We’ve all heard audio feedback, that high-pitched loud noise heard over a sound system. Even if you don’t know it’s called feedback, you know that annoying sound, and that sound people avoid it. The same electronic phenomenon exists with video, and Ernie Kovacs used it — on purpose.
I first learned about video feedback in the closed-circuit B&W TV studio that my high school had. If you pointed a TV camera at a monitor showing the image the TV camera was picking up, you’d get a slightly warped version of an infinity mirror. If you zoom in, the image got more distorted; if you were able to do this by holding the camera upside-down and pointing it at its monitor, you got an even more way-out result. This seems to work best with B&W television equipment.
It was something that was a cool, mistake kind of effect, and the only place I’d see it used on purpose was in video art that would get shown on Public TV late at night on a Sunday.
Imagine my surprise the first time I watched Kovacs on Music (1958) during the Kovacs retrospective held in 1986 at the Museum of Broadcasting, now called the Paley Center for Media. One of the segments in this hour-long special is of Edie Adams performing the Bachianas Brasileiras No. 5 by Villa-Lobos, a piece composed for solo voice and eight cellos.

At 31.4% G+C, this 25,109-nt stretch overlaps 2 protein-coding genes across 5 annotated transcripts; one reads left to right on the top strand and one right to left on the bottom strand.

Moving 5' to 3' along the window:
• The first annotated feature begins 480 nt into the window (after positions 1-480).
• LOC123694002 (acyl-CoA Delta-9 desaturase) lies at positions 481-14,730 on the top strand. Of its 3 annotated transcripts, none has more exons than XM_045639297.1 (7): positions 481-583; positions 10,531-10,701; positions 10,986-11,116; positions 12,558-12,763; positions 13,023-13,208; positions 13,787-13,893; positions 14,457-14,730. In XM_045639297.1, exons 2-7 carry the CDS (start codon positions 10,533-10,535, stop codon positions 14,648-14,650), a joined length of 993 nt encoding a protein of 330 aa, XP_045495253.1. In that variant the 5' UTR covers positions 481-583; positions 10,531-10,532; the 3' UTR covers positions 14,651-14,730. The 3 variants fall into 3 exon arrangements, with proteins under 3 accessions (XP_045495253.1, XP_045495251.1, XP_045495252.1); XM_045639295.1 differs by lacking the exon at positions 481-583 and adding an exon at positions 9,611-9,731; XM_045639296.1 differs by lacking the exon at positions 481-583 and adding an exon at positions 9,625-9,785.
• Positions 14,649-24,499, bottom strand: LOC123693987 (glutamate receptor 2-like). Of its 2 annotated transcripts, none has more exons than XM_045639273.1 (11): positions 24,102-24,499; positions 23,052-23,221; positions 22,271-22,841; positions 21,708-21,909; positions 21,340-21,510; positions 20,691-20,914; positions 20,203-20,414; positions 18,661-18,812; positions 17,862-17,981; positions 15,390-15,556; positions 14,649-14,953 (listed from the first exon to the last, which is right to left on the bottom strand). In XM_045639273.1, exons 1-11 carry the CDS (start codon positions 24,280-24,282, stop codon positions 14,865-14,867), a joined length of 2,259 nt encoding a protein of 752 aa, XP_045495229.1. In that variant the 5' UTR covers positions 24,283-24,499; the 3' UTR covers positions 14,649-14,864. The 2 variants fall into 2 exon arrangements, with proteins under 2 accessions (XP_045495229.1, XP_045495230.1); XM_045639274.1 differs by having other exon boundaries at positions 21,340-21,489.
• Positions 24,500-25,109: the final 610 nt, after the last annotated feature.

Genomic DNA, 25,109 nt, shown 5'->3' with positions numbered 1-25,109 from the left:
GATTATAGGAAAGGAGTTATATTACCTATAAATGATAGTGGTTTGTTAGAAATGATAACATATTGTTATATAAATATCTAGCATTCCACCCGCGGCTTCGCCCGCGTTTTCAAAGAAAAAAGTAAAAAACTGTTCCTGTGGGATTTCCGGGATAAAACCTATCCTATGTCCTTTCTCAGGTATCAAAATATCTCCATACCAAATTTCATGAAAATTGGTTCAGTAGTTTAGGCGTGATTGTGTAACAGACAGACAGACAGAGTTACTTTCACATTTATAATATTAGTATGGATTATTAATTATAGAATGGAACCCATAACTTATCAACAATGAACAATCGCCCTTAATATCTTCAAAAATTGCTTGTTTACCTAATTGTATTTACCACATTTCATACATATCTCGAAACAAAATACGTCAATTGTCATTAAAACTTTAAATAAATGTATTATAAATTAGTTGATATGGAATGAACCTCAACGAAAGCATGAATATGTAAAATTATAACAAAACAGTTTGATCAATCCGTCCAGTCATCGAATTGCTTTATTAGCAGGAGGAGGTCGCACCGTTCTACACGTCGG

Edie is only seen in a medium close-up, and she and the cellists are set against a dark background. And, for a good deal of the piece, video feedback is used with the shot of Edie and the two-shot of her and the lead cellist. Sometimes it’s matted or superimposed over the wide shot of the ensemble.
Did I mention this was in 1958? On network primetime on NBC? There is a no gag, no punchline, and the piece takes up about four minutes of airtime. This was the first year Kovacs was able to pre-record one of his shows with videotape. Edie told me the reason Ernie had her shot this way was because at the time she was eight months pregnant with daughter Mia.
While it’s not known why Ernie chose to use the video feedback, I’d imagine he was looking for a way to make the piece visually interesting while limiting how he could show Edie. The effect also manifests the slightly ethereal nature of the Villa-Lobos piece.
The Bachianas Brasileiras No. 5 segment will be part of the highlights reel shown tonight at the Anthology Film Archive’s Ernie Kovacs Centennial program.
You can try getting this “infinity effect” yourself, if you like, by putting your smartphone in selfie mode and then pointing it at a mirror and moving it closer.